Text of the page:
Discover Studying Abroad

Demystifying The College Essay

Scared of those college application essays that must be written if you're applying to university abroad? Start early, write numerous drafts, and choose a topic that allows you to talk about yourself, advises University of Chicago rising freshman Hassaan Ejaz.
BY Hassaan Ejaz |   09-05-2013

As a rising high-school student, it is extremely likely that you are on the receiving end of a lot of college/university mumbo-jumbo, with all sorts of big, unfamiliar words being thrown around. Applying to colleges abroad can be like embarking on an emotional rollercoaster of confusion, apprehension, and sometimes, self-deprecation.

Most selective colleges require you to submit sometimes as many as four ‘personal essays’ along with the rest of your application. While it may sound like a daunting task – and one that takes a substantial amount of work – your essays give you an opportunity to differentiate yourself from a sea of tens of thousands of applicants.

What is the college essay?

An MIT admissions officer describes the essay as a lot like frozen yogurt: “It comes in a variety of flavors, you get to customize it, and experimenting with new flavors either yields blissful joy, or, sometimes, yucky disappointment.”

According to Yale, “The essay is not meant to be a comprehensive autobiography. It’s an opportunity for you to share with us something meaningful about yourself and your experiences.”

UChicago asks you to tell them who you are ‘in your own voice’ – and not what you think they want to hear.

The college essay, in essence, is your response to an open-ended question which has no right or wrong answer, and is supposed to offer insight into who you really are. It is an opportunity to tell the college that you’re more than an SAT score or a high-school transcript in about 500 words.

“And how exactly do I do that?” you ask

Knowing where to start is perhaps the most difficult part about writing a winning essay. Choose a topic that allows you to talk about yourself using something that’s close to your heart.  According to admissions officers at several reputed schools, most exceptional essays are written on fairly mundane topics such as sports, music, and family, to name a few.

You don’t need to have fought your way through the toughest of times, or have travelled across the globe in an attempt to attain spiritual enlightenment. Your perspective on the topic is far more important than the topic itself.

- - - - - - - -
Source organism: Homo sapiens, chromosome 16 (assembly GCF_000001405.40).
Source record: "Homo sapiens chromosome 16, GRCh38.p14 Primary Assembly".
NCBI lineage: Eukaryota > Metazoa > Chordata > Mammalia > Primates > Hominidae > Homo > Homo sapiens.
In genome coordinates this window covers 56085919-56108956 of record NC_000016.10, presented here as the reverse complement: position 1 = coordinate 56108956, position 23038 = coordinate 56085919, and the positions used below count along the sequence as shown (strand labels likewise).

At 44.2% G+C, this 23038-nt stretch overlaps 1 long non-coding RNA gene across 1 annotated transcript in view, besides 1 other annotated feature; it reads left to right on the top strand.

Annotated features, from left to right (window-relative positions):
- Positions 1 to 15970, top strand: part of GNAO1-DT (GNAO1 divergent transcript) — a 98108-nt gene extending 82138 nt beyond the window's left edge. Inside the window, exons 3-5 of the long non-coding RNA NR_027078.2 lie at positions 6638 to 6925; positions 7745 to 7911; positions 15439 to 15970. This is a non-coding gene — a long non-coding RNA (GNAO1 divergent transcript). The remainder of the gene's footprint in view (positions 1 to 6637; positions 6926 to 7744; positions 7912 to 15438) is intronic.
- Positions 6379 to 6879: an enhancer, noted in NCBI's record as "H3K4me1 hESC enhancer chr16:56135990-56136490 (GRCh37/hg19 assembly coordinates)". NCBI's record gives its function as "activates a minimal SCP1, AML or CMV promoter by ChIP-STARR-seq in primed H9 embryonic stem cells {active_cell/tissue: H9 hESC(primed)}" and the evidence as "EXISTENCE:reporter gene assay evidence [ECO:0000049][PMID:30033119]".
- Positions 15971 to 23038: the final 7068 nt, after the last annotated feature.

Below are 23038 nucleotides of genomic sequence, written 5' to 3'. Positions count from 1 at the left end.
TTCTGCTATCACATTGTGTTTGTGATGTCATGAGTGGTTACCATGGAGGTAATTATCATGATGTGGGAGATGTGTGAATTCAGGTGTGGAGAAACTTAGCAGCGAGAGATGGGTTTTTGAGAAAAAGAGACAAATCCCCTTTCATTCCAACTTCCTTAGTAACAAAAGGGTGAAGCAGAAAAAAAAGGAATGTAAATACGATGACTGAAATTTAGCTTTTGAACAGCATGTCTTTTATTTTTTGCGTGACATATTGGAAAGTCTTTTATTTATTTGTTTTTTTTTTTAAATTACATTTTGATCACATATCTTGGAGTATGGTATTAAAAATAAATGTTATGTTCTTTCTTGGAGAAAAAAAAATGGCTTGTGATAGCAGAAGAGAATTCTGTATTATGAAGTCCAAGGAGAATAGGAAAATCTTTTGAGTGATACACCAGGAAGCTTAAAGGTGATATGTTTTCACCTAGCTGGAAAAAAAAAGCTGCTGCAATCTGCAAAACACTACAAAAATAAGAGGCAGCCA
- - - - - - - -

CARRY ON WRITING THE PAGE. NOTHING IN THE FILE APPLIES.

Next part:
Be thoughtful, expressive, and reflective as you convey a specific idea related to your personal and intellectual life. Take some time to think about what you want the college to know about you. It is of prime importance that you be honest and genuine, because admissions officers are more than just experienced enough to spot made-up details from a mile away.

High school is a stressful period for most of us, and the Indian education system doesn’t leave much room for brainstorming essay ideas. I got around this by focusing my thoughts on my essay ideas at random times during the day. I’d think about what to write when I’d be belting out renditions of some of my favourite songs in the shower, or when I’d be playing a quick game of FIFA, or even when I was running on the treadmill at the gym.

Start early – ideally as early as May – and write numerous drafts. Set these aside for a few days, and then read them again. Writing a winning essay usually involves multiple rewrites and edits over several weeks. Be brisk, and use language economically and effectively. Ask yourself if the essay is what you wanted it to be: How well does it flow? Is it interesting?  Does it fall within the word limit? Is it written in your own voice? Does it happen to be an accurate representation of who you are?

Try to have at least one person who knows you well read your essay, but only take advice that you are comfortable taking. Needless to say, before you send it off, make sure you check spelling and grammar repeatedly. By the end of the essay-writing process, you should know your essays well enough to be able to recite them almost verbatim

As you set out on a quest to effectively ‘describe a place or environment where you are perfectly content’, ‘reflect on a time where you challenged a belief or an idea’, and in some cases, even ‘find x’, I wish you the very best of luck and leave you with a few words of advice on applying to college with the following lines from my favourite poem.

“If you can dream—and not make dreams your master;
If you can think—and not make thoughts your aim;
If you can meet with Triumph and Disaster
And treat those two impostors just the same”

 - “If” by Rudyard Kipling

Hassaan Ejaz graduated from Modern School in 2013 and is attending The University of Chicago as a member of the Class of 2017. He spent the summer before college working with essai, a company which inspires students to write unique application essays.



Can't Read  
Enter Above Code:


Sign Up for our newsletter

Sign Up for latest updates and Newsletter